Capitalism does not cause poverty. Do you hear me, Paul? Capitalism does not cause poverty! If you believe it does, you will ruin what still works in this country. Examine the real causes of Latin America's decline in the last few years and you will see that too much government control combined with nationalist and protectionist policies are at the root of their problems. More of this poison is not going to help. Take Argentina for example. As I mentioned before, Argentina's currency problems were caused by excessive government debt taken on to prop up a currency that wanted to fall. Combine this with a "privatization program" that sold government assets to cronies who were then given protected markets and you have a recipe for disaster.

Could this country have traded a bad Prime Minister for an even worse one? Should we have picked Sheila to replace Jean? My head hurts, I'm going to go lie down.

Monday, January 12, 2004

  A little more economic doom 'n' gloom. Bill Fleckenstein has been a good read over the past few years if you were trying to make sensible investment decisions. He has been correct about most of the big trends, has given you his reasoning for his advice, has admitted when he was wrong, has stuck to fundamentals and avoided (and mercilessly derided) hype, and to top it all off has been a witty and fun read. But he has bad news for the markets in 2004:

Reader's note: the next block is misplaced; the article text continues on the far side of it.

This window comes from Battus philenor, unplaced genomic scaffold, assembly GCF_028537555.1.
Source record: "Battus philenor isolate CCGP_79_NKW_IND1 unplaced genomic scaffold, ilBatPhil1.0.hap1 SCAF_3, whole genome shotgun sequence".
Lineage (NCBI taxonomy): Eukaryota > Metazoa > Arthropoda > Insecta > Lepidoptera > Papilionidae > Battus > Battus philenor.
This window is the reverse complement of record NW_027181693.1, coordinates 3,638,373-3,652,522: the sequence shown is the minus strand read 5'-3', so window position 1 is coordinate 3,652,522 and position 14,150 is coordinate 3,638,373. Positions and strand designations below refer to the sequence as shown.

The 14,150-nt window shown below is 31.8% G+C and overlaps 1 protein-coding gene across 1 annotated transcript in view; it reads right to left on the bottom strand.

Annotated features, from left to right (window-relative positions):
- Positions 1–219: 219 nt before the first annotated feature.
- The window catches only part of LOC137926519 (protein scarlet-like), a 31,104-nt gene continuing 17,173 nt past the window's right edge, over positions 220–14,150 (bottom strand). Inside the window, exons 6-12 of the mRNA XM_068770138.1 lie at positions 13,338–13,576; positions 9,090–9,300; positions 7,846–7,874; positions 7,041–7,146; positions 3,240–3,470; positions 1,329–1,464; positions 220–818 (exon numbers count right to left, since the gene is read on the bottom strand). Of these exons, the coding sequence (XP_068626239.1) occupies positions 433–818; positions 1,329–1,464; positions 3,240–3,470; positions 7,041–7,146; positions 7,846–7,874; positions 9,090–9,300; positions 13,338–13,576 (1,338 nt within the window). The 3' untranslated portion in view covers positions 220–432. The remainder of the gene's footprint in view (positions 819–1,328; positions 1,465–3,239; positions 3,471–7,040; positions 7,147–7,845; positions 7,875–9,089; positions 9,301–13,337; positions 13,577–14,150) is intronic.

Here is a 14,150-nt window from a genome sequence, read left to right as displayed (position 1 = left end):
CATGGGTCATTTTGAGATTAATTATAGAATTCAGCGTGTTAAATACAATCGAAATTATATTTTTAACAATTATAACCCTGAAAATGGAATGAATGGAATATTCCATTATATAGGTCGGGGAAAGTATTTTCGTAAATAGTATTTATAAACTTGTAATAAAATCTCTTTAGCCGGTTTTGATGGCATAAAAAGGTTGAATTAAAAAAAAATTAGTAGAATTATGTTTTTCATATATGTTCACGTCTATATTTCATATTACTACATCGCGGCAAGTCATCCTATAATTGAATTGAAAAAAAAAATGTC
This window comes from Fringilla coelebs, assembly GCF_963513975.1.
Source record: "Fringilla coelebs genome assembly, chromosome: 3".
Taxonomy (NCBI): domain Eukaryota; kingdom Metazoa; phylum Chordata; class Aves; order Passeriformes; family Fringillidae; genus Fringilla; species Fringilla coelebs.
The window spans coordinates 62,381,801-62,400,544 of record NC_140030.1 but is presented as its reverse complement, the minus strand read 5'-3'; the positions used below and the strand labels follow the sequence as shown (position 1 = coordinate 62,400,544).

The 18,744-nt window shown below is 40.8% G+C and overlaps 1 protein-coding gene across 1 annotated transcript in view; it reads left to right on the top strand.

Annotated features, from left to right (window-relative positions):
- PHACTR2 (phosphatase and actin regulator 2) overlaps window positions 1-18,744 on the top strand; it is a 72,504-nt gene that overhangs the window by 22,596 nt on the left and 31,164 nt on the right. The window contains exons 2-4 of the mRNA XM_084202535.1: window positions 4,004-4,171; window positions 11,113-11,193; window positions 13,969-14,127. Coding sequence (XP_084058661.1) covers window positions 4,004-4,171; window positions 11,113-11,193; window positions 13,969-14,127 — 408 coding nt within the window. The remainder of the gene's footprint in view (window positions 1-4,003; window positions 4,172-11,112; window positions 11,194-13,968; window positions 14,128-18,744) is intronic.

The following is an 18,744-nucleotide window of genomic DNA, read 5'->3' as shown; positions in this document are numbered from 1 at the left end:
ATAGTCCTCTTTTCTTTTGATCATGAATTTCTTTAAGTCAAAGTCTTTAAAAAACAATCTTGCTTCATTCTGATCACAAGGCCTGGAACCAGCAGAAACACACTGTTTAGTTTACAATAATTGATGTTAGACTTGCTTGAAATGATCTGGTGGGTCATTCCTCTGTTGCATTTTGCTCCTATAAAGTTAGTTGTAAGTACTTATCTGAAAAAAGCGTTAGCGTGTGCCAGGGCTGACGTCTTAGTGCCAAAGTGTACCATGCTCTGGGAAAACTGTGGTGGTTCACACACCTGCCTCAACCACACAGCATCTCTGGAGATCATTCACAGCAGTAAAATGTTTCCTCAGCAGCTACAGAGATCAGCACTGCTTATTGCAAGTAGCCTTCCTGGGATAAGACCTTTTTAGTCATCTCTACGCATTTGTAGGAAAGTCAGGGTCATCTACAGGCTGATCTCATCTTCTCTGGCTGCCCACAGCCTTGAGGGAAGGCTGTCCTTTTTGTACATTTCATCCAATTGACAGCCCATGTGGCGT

The Fed, the money-management industry and the public, to some degree, are all in. Folks are either leveraged to the hilt in housing or real estate investments, and/or they are piling into stocks. In both cases, the rationalization is some variation of the greater-fool theory. It's being powered by all the liquidity spewing forth from the Fed, combined with the debt that's been created by the financial system, not least of which comes from the government-sponsored entities Freddie (Mac) and Fannie (Mae). So, we continue to build a bigger and bigger balsawood edifice, which is the current state of our financial markets. And we have this giant anvil dangling from dental floss above the balsawood structure, with the anvil being our burgeoning debt and collapsing currency.